Even if I’m outgoing, it’s still hard to approach some people, especially those that are famous (or infamous) for being bona fide assholes. Those I simple label as idiots, and never talk to them. But I’ve found that the average scientist is happy to talk to you and is equally nervous about making an introduction, using a non-cliche line to open up a conversation and make that conversation a meaningful exchange of ideas.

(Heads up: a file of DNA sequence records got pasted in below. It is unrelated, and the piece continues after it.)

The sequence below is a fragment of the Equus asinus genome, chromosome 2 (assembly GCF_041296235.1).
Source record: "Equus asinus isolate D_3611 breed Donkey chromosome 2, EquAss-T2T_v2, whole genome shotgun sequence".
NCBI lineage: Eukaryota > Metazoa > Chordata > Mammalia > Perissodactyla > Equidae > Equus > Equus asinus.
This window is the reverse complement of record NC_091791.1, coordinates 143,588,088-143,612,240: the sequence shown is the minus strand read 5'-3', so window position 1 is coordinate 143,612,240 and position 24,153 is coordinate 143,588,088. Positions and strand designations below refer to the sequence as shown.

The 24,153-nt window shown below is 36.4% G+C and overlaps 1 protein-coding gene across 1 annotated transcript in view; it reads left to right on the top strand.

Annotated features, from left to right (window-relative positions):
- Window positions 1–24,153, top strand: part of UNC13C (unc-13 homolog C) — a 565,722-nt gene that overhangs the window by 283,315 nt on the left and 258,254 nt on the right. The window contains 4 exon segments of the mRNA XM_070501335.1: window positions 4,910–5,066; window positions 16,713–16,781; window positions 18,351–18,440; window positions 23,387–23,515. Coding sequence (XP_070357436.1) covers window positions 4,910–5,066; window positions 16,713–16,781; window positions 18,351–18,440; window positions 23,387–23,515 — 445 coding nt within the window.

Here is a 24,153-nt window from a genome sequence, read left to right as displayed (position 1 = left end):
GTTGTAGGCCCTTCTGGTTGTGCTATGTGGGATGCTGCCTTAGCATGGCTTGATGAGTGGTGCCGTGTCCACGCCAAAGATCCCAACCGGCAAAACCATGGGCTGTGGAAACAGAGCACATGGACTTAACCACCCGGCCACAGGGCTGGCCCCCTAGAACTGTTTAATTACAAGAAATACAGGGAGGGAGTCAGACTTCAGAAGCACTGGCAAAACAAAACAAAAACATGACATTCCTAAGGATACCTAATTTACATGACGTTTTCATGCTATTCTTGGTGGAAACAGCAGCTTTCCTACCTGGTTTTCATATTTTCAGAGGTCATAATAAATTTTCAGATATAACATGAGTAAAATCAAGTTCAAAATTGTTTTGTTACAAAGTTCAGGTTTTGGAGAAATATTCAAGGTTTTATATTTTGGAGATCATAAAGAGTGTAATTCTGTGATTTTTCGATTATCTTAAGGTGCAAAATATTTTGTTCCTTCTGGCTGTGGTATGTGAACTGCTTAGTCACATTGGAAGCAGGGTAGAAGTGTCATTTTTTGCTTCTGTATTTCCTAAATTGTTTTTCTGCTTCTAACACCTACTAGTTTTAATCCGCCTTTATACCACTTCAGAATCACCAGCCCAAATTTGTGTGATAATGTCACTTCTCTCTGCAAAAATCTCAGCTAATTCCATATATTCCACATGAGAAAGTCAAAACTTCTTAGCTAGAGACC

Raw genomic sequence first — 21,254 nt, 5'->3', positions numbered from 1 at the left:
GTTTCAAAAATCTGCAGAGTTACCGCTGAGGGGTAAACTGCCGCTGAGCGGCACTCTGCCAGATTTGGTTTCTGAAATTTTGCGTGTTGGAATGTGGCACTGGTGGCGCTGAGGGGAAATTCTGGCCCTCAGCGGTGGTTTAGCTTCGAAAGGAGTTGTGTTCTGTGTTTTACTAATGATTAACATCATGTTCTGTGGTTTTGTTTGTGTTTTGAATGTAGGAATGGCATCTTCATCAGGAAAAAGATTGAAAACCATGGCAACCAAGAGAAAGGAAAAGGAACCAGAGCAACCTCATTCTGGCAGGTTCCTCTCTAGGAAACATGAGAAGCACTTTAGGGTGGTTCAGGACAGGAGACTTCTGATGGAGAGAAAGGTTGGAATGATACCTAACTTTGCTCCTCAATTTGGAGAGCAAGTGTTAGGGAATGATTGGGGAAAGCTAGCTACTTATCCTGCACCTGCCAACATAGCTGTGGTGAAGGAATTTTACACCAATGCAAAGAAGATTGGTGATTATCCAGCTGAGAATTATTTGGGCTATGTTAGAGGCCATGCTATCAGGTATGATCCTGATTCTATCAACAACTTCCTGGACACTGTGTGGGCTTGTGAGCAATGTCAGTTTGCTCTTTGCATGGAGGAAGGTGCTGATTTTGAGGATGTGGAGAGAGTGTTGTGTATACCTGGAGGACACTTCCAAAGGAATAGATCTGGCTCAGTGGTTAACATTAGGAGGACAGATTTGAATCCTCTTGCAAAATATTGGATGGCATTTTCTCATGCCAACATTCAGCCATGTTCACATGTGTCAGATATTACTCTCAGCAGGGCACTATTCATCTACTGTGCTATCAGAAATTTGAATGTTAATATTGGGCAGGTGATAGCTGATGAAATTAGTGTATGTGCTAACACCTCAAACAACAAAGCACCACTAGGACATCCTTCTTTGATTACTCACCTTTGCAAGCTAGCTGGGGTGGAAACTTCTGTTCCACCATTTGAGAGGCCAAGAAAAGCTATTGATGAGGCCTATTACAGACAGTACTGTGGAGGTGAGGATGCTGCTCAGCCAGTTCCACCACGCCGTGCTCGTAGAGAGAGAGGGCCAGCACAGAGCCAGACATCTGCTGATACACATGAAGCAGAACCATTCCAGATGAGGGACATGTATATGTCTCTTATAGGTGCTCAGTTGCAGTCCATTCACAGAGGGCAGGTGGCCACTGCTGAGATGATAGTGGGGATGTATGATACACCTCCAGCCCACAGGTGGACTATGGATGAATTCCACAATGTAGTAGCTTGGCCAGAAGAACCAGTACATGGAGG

After I started at work I immediately looked for conferences I could attend and start meeting people. Based on my postdoc experience, even though I did get to meet with some high profile scientists, I didn’t come out of my shell much, mainly because I was so uncomfortable at the time. But at the new job, I get to interact with a lot of people and with different levels of expertise. Sometimes you’re collecting data for the PI, other times you train their people and let them do their thing. But because we also have a lot of instrumentation, you get to talk to people about using instruments, you get to interact with sales people and coordinate demos, and talk to engineers about issues and solving them, and talk to applications people and complain about how come you need to get a patch to cover for their stupidity (not really, I’m exaggerating a bit here).